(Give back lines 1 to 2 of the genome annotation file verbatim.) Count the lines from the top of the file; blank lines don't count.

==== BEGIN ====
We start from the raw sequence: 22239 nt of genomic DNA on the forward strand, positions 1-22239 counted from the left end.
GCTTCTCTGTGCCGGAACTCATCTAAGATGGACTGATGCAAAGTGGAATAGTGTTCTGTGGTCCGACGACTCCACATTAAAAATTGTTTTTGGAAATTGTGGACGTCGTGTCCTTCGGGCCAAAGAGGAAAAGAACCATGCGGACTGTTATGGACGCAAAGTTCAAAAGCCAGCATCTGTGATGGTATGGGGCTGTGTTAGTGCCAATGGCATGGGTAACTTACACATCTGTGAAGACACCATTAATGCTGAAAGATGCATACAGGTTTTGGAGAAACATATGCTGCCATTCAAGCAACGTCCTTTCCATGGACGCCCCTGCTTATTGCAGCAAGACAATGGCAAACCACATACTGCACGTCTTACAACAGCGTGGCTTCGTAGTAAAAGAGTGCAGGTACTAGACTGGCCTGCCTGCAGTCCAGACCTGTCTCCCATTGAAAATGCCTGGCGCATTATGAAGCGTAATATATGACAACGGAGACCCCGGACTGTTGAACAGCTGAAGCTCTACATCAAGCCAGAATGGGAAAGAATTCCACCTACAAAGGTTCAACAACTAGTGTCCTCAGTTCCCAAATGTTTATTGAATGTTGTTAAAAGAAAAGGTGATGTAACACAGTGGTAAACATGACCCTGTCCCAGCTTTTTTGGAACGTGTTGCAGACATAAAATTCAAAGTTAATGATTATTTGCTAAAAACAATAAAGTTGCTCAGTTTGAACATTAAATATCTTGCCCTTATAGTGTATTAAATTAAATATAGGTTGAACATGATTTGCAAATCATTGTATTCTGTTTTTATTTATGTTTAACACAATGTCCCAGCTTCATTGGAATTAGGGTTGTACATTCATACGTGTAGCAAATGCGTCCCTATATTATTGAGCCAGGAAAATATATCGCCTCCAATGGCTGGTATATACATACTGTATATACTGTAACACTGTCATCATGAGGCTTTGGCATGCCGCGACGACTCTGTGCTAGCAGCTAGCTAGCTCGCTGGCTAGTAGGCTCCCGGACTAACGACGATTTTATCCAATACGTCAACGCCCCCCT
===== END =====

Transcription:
We start from the raw sequence: 22239 nt of genomic DNA on the forward strand, positions 1-22239 counted from the left end.
GCTTCTCTGTGCCGGAACTCATCTAAGATGGACTGATGCAAAGTGGAATAGTGTTCTGTGGTCCGACGACTCCACATTAAAAATTGTTTTTGGAAATTGTGGACGTCGTGTCCTTCGGGCCAAAGAGGAAAAGAACCATGCGGACTGTTATGGACGCAAAGTTCAAAAGCCAGCATCTGTGATGGTATGGGGCTGTGTTAGTGCCAATGGCATGGGTAACTTACACATCTGTGAAGACACCATTAATGCTGAAAGATGCATACAGGTTTTGGAGAAACATATGCTGCCATTCAAGCAACGTCCTTTCCATGGACGCCCCTGCTTATTGCAGCAAGACAATGGCAAACCACATACTGCACGTCTTACAACAGCGTGGCTTCGTAGTAAAAGAGTGCAGGTACTAGACTGGCCTGCCTGCAGTCCAGACCTGTCTCCCATTGAAAATGCCTGGCGCATTATGAAGCGTAATATATGACAACGGAGACCCCGGACTGTTGAACAGCTGAAGCTCTACATCAAGCCAGAATGGGAAAGAATTCCACCTACAAAGGTTCAACAACTAGTGTCCTCAGTTCCCAAATGTTTATTGAATGTTGTTAAAAGAAAAGGTGATGTAACACAGTGGTAAACATGACCCTGTCCCAGCTTTTTTGGAACGTGTTGCAGACATAAAATTCAAAGTTAATGATTATTTGCTAAAAACAATAAAGTTGCTCAGTTTGAACATTAAATATCTTGCCCTTATAGTGTATTAAATTAAATATAGGTTGAACATGATTTGCAAATCATTGTATTCTGTTTTTATTTATGTTTAACACAATGTCCCAGCTTCATTGGAATTAGGGTTGTACATTCATACGTGTAGCAAATGCGTCCCTATATTATTGAGCCAGGAAAATATATCGCCTCCAATGGCTGGTATATACATACTGTATATACTGTAACACTGTCATCATGAGGCTTTGGCATGCCGCGACGACTCTGTGCTAGCAGCTAGCTAGCTCGCTGGCTAGTAGGCTCCCGGACTAACGACGATTTTATCCAATACGTCAACGCCCCCCT